12:13 03 February 2013
By Tom BurdittMy wife Nancy and I, and the kids, are walking along the strandline just after the turning of the tide.
The wind is driving in from the South-west, meaning that it funnels right up Morecambe Bay – it has had nothing to stop it since the Isle of Man and it seems to take great pleasure in making our eyes water and whipping up the shallow muddy sea into proper waves worthy of a rocky Atlantic shore. Even though this is tame little Silverdale with its neat little fields, and smart houses, its tiny rocky coves and its acres of salty mud.
(Last Wednesday, driving from Arnside Knott to Sizergh the storm had surged right up the Kent Estuary, flooding the road and slopping the waves right over the car windscreen).
After the snows the weather has well and truly turned again; and when it’s like this the best chance of wildlife is down on the shore. The rising tide pushes the winter waders right close to the land, and onto the little rocky outcrops. Hundreds of birds huddle together so close that you can see not just the red of the redshanks’ legs and the shelducks’ knobbly beaks but the red rims around the oystercatchers’ eyes. Feathers flutter. The birds in the green fields back of the beach, nibbled into lawns by winter sheep, are curlews.
The storm winds also have a habit of dredging up interesting treasures from the sea, and the stinking litter-strewn mess of seaweed, flotsam, driftwood and seagull carcase that makes up the strandline is the best place to look. My wife is 10 times more observant than I and stoops to pick up something that’s caught her eye.It is dark green, almost black, the size of a large and particularly disgusting-looking pillow of ravioli, pointy at the ends and rough textured. A Mermaid’s Purse I say, though I’m only partly sure and it could easily be a piece of dried bladderwrack, tattered by the waves and with its bladder burst.Walking back along the beach, following the tide out so that we just make it round the headlands and back via Silverdale Cove to Silverdale Shore, we hope to find some sea potatoes (sea urchin shells) but other than bright purple mussel shells and a £5 note the maybe Mermaids Purse still remains the highlight as we head through the village back home.The Shark Trust, the UK charity dedicated to shark conservation, are running the Great Eggcase Hunt at the moment and looking at their website http://www.sharktrust.org/en/great_eggcase_huntit soon becomes clear that our find is indeed a Mermaids Purse. I had never really heard of them as coming from anything other than from dogfish, but following the Shark Trust’s brilliant instructions and keys, and a good soak in a basin of water to bring the eggcase back to its true size and shape, it becomes clear that our case was once home to a baby Thornback Ray.When grown up these are truly spectacular fish – with wondrous markings: gold, silvers and browns in intricate camouflauging patterns of blotches, swirls, rivulets and sandy speckles not unlike the low tidal creeks of Morecambe Bay itself. They have a wingspan up to a metre wide, and can grow to 1.3 metres long, with a row of up to 50 sharp-thorn like spines sunning down the length of spine and tail. Over 44 rows of teeth grace the eerily smiling mouth which hoovers up the shrimps, crabs, sandeels and bottom dwelling fish that are their prey.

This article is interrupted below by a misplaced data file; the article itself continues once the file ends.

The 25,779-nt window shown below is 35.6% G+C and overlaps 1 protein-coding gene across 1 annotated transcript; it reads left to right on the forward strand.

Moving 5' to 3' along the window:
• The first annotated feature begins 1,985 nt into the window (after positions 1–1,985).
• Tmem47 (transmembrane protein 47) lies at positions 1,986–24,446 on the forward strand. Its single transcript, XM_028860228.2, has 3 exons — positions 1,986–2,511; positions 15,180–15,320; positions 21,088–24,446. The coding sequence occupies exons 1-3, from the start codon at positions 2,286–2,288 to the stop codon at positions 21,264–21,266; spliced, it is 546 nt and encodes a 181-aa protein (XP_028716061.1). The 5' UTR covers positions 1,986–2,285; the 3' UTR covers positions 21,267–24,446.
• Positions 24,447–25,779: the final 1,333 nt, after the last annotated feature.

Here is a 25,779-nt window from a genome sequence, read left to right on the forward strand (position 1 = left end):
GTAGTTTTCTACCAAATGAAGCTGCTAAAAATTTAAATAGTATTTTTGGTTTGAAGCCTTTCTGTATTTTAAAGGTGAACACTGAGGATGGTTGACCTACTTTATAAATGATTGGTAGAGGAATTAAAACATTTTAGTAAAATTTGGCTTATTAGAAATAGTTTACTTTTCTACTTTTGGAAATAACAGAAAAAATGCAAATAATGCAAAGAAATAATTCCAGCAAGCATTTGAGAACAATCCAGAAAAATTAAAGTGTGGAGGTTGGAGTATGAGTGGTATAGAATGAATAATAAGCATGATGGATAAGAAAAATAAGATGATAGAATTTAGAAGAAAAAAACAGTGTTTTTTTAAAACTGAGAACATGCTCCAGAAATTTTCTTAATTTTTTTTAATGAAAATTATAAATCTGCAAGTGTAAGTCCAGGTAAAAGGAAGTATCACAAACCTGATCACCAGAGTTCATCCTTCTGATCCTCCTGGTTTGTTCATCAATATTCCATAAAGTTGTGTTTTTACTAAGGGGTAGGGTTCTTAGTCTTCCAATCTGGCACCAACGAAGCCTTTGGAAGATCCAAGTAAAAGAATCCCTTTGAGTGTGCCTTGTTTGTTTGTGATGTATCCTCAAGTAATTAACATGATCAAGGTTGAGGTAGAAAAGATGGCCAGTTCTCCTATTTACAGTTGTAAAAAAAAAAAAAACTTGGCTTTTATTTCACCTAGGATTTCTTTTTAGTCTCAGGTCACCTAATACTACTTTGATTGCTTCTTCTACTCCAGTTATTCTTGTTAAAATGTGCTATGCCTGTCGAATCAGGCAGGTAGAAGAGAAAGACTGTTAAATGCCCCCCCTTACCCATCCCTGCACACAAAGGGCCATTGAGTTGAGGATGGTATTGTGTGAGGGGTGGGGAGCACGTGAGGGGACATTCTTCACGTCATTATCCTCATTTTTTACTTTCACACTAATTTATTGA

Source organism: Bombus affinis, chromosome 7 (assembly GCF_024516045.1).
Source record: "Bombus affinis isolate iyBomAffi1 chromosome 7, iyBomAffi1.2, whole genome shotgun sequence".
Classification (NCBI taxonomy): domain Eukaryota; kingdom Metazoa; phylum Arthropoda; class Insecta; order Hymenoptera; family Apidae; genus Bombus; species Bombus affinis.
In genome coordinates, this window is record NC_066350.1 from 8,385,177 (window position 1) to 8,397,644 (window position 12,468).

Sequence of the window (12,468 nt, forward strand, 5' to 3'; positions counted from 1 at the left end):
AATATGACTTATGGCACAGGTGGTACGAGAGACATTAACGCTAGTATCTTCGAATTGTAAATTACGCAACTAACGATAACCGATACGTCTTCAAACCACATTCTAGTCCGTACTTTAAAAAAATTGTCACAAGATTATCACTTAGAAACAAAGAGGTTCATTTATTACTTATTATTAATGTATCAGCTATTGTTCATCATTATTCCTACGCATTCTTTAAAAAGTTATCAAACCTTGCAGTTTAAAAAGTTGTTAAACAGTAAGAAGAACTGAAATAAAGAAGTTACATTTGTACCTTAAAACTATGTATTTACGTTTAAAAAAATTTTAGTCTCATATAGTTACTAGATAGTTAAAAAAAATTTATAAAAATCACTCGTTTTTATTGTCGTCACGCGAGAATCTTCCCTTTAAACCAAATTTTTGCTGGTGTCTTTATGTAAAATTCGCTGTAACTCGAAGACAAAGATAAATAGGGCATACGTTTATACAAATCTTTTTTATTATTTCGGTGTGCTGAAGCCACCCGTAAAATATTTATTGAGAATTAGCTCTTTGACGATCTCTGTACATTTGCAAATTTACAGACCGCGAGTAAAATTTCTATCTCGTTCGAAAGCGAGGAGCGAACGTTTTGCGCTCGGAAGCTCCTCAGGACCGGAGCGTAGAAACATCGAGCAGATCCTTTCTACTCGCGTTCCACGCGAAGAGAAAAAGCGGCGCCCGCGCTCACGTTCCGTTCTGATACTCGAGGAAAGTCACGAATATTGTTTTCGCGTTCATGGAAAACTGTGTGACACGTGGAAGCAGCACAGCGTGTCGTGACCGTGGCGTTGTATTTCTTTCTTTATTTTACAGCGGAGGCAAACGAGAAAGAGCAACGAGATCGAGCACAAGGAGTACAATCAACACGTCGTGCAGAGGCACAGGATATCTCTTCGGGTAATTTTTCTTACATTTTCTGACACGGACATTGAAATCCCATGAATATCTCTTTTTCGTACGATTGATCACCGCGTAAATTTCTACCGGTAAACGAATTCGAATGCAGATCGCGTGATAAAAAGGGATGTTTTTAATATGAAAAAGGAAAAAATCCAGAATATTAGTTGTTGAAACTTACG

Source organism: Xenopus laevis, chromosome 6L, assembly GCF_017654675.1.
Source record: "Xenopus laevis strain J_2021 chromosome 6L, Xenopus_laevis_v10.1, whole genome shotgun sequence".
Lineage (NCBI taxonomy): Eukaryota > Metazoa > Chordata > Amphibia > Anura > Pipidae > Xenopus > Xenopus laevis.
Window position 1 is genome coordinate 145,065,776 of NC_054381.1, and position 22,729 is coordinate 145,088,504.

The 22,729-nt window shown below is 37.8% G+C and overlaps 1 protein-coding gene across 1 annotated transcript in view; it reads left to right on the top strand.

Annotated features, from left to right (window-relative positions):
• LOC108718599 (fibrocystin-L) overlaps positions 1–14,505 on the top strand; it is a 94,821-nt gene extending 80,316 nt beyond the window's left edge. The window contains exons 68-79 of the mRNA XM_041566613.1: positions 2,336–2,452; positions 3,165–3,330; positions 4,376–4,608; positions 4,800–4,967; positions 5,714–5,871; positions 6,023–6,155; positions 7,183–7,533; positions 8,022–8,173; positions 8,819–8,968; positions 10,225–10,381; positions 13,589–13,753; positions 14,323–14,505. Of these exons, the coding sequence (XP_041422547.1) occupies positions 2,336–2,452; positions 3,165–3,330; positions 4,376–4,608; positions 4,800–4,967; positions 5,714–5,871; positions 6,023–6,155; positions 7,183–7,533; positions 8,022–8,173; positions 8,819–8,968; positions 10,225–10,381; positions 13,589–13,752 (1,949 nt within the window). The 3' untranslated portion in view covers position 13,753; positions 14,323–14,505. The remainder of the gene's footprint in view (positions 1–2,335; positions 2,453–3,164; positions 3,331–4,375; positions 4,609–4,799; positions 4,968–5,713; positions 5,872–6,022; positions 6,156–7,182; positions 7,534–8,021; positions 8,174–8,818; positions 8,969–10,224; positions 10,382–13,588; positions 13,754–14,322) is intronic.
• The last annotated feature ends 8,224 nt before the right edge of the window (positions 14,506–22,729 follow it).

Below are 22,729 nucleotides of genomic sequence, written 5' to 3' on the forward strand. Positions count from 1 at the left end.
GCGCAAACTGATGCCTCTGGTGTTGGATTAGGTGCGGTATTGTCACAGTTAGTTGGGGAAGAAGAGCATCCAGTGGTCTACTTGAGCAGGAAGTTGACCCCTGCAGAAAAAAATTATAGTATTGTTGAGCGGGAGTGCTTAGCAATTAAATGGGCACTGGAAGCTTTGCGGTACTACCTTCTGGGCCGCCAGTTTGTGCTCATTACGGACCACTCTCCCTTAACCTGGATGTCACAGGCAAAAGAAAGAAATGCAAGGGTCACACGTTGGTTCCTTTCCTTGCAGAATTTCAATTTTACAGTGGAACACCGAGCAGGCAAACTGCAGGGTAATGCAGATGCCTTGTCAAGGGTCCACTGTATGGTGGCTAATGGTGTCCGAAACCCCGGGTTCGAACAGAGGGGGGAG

Despite being Britain's commonest Ray, they are still described by the IUCN as "near threatened". They live all round our coastline, but especially in shallow muddy or sandy coastal waters, coming close inshore to spawn. It is likely that our eggcase was laid on the sands somewhere out there on the Bay’s sea-bed last summer; that the ray grew in there through the autumn and hatched out as a 12 cm long (but see-through) baby around Christmas-time.
The kids are wide-eyed; and so are we. Out there in the Bay it’s not just the waders and the cockles; the flukes and plaice. Out there is a whole world of wildlife that we can’t see, and can only just start to imagine.